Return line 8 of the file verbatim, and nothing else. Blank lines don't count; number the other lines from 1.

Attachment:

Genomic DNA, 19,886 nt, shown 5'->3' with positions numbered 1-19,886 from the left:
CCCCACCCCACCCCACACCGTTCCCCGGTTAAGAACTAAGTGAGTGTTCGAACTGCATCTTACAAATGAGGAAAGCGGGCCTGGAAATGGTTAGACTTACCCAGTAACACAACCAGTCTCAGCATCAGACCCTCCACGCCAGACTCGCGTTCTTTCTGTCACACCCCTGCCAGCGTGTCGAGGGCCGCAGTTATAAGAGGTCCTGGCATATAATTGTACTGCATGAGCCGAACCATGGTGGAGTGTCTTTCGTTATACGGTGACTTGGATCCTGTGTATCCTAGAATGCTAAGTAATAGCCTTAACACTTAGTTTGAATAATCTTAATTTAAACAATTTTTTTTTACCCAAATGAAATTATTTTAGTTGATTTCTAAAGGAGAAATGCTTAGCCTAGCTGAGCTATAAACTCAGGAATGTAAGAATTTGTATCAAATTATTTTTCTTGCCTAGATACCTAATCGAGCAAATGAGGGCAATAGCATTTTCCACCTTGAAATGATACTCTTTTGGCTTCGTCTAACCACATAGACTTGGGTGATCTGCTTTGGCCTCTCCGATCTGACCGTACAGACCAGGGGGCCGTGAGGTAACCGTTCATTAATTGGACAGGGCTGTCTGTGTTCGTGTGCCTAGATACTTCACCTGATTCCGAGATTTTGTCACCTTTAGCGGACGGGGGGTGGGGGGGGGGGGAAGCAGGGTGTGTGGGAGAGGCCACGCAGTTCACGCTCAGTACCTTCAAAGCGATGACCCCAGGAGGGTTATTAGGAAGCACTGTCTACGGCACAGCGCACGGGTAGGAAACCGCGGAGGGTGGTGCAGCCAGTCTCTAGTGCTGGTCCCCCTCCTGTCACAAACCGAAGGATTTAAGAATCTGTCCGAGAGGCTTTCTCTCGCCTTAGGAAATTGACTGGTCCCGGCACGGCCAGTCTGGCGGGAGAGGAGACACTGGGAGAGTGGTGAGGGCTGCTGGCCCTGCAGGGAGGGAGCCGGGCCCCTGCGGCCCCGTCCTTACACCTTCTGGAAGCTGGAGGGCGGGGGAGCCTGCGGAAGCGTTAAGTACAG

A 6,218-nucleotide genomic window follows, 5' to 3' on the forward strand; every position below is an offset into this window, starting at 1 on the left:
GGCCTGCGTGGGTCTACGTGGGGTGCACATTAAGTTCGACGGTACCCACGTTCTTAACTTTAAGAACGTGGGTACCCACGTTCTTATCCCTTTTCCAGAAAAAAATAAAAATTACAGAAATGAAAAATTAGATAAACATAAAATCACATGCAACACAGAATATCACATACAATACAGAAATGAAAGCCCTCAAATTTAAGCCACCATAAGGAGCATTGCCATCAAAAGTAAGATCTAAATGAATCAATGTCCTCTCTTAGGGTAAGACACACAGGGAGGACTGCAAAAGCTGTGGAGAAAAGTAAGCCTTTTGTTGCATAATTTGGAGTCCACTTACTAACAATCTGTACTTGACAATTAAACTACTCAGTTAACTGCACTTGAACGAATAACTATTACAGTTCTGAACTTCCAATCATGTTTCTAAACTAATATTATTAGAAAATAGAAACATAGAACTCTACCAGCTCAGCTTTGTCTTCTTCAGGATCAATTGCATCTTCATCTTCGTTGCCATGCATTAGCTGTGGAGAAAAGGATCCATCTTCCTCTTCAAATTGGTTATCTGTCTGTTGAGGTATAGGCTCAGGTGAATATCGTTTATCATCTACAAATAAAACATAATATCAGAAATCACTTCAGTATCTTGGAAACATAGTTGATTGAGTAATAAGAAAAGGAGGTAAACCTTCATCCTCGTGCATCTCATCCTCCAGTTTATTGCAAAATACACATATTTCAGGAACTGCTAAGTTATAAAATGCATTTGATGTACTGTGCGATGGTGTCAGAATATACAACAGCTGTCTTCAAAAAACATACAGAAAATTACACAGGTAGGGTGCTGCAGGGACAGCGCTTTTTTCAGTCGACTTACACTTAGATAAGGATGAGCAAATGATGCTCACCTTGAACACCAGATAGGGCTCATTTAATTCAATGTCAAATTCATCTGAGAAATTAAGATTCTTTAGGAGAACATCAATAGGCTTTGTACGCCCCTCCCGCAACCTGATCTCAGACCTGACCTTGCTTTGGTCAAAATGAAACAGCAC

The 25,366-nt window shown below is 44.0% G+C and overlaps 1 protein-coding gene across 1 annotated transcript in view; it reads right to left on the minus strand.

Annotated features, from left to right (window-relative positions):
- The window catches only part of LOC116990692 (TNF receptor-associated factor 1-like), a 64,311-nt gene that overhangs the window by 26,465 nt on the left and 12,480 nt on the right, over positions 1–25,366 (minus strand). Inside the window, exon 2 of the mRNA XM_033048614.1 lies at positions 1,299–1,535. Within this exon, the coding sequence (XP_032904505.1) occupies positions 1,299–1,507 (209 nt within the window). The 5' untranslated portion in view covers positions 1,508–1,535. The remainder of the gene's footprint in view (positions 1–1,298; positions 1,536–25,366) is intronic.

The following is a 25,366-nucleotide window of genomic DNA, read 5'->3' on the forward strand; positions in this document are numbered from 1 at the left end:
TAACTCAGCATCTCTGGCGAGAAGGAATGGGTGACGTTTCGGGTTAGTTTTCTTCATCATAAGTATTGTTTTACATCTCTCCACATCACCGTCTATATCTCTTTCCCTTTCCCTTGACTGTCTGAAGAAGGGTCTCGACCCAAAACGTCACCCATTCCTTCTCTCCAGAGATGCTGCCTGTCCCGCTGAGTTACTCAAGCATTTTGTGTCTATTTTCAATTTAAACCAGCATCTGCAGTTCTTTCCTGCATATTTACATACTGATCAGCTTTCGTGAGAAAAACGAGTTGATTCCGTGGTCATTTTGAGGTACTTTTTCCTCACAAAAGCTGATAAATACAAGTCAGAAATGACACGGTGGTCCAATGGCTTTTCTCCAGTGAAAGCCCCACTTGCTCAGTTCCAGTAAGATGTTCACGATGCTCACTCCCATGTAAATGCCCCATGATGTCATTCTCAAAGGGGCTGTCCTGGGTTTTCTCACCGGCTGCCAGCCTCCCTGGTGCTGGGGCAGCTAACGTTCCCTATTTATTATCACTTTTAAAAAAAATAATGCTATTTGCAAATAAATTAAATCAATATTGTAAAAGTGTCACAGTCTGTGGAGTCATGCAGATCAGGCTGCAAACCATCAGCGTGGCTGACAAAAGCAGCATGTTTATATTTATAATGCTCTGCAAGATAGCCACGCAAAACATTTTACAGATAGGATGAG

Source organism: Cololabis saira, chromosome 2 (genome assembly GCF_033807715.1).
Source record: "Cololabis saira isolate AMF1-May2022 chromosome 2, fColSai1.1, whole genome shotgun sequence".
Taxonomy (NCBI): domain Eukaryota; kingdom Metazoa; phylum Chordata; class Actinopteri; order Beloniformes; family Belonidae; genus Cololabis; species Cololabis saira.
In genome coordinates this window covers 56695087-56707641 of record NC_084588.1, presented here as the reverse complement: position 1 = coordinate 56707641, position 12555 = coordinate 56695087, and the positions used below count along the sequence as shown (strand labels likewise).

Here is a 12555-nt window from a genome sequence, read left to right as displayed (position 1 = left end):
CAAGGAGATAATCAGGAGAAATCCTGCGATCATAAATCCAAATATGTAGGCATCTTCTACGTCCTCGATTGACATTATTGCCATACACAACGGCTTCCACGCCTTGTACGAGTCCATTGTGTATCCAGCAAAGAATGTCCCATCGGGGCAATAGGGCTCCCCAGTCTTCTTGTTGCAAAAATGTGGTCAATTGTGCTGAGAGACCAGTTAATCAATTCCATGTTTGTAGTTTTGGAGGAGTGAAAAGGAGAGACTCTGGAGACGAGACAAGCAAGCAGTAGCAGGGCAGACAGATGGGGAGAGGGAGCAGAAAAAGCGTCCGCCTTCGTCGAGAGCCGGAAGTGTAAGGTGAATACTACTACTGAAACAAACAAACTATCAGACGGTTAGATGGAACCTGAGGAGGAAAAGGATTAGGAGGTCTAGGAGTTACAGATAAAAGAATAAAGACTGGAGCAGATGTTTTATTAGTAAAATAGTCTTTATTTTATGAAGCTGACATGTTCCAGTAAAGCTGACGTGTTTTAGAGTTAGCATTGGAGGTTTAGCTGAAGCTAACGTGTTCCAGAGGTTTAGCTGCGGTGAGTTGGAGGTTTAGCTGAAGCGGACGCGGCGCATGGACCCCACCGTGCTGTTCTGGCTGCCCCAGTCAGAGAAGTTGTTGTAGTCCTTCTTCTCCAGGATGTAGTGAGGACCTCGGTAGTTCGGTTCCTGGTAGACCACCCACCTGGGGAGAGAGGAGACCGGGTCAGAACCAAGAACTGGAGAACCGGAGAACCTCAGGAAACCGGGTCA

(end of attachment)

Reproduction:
The following is a 25,366-nucleotide window of genomic DNA, read 5'->3' on the forward strand; positions in this document are numbered from 1 at the left end: